Happy 45th Anniversary to The Rolling Stones’ Exile on Main St., originally released May 12, 1972.
“The sunshine bores the daylights outta me, chasin' shadows, moonlight mystery.” –Mick Jagger/Keith Richards, 1972
Born out of shadows and darkness, both metaphorical and literal, recorded in a basement in the South of France, Exile on Main St. was made while on the run from British police and tax men. You want it darker? Here you can truly feel and hear the Rolling Stones sinking into an abyss. How does it get darker than a two-year lead-up period that found Brian Jones, the doomed guitarist who founded this band plus gave it their Muddy Waters-inspired name, floating dead in a swimming pool? Then followed by the end-of-an-era calamity that was Altamont, a Woodstock-inspired free festival at a Speedway in San Francisco where concert-goer Meredith Hunter was stabbed to death, directly in front of the stage, by a crazed, acid-raging member of the misguided Hell’s Angels security detail, just as Mick Jagger was singing “Sympathy for the Devil?”
Only by doubling down, with a double album soaked in rock & roll decadence, documenting this dangerously Dionysian dance. By Spring of 1971, the Sixties had very clearly ended. The Beatles were done. The Stones were now on the run. And in a myriad of ways neither fans, nor the band, would yet acknowledge or know, so too were the Rolling Stones. “This was the bad time,” Ray Liotta said as Henry Hill in Goodfellas.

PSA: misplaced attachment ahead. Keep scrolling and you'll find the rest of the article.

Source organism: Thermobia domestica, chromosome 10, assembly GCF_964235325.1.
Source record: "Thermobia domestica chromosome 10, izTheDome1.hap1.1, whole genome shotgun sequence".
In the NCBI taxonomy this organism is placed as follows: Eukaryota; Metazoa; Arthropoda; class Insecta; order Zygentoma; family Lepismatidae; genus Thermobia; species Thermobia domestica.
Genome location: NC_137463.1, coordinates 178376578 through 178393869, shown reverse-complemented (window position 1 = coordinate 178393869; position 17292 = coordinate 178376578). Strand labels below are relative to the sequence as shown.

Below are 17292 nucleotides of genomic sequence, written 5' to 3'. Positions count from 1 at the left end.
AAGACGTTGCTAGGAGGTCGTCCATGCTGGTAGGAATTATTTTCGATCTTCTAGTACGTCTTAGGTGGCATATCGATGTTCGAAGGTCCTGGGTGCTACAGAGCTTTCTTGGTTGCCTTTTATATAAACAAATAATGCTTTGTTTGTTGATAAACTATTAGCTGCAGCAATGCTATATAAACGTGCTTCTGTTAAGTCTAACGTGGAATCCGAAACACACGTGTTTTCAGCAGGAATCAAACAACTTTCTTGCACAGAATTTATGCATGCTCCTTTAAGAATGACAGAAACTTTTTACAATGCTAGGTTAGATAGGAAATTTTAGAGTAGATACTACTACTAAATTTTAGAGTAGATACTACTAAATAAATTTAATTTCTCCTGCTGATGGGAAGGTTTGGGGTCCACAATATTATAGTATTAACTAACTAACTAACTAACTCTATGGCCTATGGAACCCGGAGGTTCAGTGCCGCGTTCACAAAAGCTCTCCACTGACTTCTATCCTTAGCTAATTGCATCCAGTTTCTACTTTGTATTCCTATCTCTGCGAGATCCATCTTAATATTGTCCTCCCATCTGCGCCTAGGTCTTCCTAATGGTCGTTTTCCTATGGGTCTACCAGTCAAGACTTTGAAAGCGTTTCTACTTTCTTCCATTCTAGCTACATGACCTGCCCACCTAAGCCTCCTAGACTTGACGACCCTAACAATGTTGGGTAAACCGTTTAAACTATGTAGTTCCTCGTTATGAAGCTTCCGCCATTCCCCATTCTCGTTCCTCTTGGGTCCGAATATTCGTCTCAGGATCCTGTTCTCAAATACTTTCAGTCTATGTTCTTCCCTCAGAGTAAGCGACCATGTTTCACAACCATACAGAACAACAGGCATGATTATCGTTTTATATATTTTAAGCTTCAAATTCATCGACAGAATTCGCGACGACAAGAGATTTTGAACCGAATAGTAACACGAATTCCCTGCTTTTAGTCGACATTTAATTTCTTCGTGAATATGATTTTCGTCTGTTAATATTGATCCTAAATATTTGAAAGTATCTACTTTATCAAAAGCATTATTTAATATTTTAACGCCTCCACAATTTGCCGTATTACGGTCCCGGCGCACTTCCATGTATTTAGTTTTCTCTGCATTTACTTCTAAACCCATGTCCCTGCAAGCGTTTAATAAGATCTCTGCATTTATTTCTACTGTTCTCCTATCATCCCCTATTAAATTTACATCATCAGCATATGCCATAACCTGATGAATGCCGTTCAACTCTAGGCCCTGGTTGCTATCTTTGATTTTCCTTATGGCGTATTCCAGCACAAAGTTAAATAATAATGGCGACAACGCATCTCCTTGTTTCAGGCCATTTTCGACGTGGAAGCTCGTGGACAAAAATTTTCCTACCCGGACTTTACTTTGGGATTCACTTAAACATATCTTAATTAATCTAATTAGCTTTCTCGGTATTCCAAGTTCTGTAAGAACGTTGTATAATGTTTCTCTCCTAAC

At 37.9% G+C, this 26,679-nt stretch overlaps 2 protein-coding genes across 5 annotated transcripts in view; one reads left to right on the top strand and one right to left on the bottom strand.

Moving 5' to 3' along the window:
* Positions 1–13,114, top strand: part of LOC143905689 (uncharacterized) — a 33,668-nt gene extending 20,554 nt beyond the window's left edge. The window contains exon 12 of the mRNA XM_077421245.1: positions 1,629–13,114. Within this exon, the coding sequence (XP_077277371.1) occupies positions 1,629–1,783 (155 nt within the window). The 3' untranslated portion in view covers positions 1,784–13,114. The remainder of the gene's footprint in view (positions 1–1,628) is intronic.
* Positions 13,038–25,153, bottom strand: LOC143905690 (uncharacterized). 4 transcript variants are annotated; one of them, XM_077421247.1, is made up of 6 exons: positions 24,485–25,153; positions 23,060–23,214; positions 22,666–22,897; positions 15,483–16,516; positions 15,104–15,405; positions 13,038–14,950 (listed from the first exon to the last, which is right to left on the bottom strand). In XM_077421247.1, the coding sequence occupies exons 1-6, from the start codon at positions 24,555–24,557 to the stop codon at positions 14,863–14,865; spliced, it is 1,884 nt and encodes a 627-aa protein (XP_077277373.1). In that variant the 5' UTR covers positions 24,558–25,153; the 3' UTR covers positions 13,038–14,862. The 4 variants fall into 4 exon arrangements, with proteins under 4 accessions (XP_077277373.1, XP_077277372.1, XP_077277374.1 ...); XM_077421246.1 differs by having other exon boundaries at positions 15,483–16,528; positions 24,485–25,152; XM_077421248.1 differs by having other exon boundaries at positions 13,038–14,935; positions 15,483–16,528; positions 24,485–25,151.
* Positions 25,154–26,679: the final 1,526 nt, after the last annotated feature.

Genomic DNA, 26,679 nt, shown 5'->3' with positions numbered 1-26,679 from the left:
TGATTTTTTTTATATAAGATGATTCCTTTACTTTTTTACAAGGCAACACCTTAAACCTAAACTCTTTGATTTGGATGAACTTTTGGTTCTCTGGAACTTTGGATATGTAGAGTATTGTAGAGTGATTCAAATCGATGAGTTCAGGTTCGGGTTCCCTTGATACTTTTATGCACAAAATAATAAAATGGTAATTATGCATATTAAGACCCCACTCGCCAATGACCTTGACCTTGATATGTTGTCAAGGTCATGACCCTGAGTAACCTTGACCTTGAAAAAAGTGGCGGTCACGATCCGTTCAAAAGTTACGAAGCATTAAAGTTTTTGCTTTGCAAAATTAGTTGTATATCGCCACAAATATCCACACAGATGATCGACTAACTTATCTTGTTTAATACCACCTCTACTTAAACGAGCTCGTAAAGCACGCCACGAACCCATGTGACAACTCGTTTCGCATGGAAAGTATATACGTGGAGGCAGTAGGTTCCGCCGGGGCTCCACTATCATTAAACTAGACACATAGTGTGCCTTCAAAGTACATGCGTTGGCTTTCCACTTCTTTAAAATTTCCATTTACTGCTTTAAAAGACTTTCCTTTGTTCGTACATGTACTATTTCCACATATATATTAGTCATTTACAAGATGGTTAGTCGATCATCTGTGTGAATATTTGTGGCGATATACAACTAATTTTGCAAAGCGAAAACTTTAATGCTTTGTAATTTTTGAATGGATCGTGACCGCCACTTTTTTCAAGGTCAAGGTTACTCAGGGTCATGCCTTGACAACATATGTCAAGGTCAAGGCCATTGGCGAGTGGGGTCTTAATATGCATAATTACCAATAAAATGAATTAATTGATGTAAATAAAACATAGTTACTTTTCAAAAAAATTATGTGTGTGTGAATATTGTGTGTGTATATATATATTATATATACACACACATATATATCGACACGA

While true in his case, it was also a high time, internally and artistically, for this band. The prior era’s acid culture had given way to cocaine, and even more destructively, heroin. That drug soon ensnared many of this band’s participants in its clenches. None more infamously or importantly, than the group’s songwriting co-pilot, Keith Richards. It can be easily argued that what you hear on this album is the best work of the Rolling Stones. By default, this means it is also one of the greatest albums in rock history. It can also be fairly stated, that this is the album that nearly killed them making it. While there would be further full-length glimpses of their greatness to follow, Black and Blue (1976) and Some Girls (1978) chiefly among them, things would never be quite the same after it.
The years of 1968 to 1972 represent arguably the greatest run that any single rock band ever had. Beggar’s Banquet (1968). Let It Bleed (1969). Get Yer Ya-Ya’s Out (1970). Sticky Fingers (1970). All indisputable classics by the band and by extension, for the genre as whole. Then finally, Exile on Main St, which celebrates its 45th anniversary today. It’s the best #45 we’ve seen since, with all due respect to a rusty Michael Jordan pickpocketed by Nick Anderson, and zero due respect for the clown currently occupying the White House.
Let’s bring it back to rock and roll though. Because this is a raw, inspired love letter to the art form, filled with a bit of all the blues, country, gospel and R&B elements that birthed rock and roll as we know it. By 1971, Mick Jagger was ready to move past that. Richards, slipping into darkness but not yet losing his grip on the band he leads, won the argument. In this particular case, we all benefited.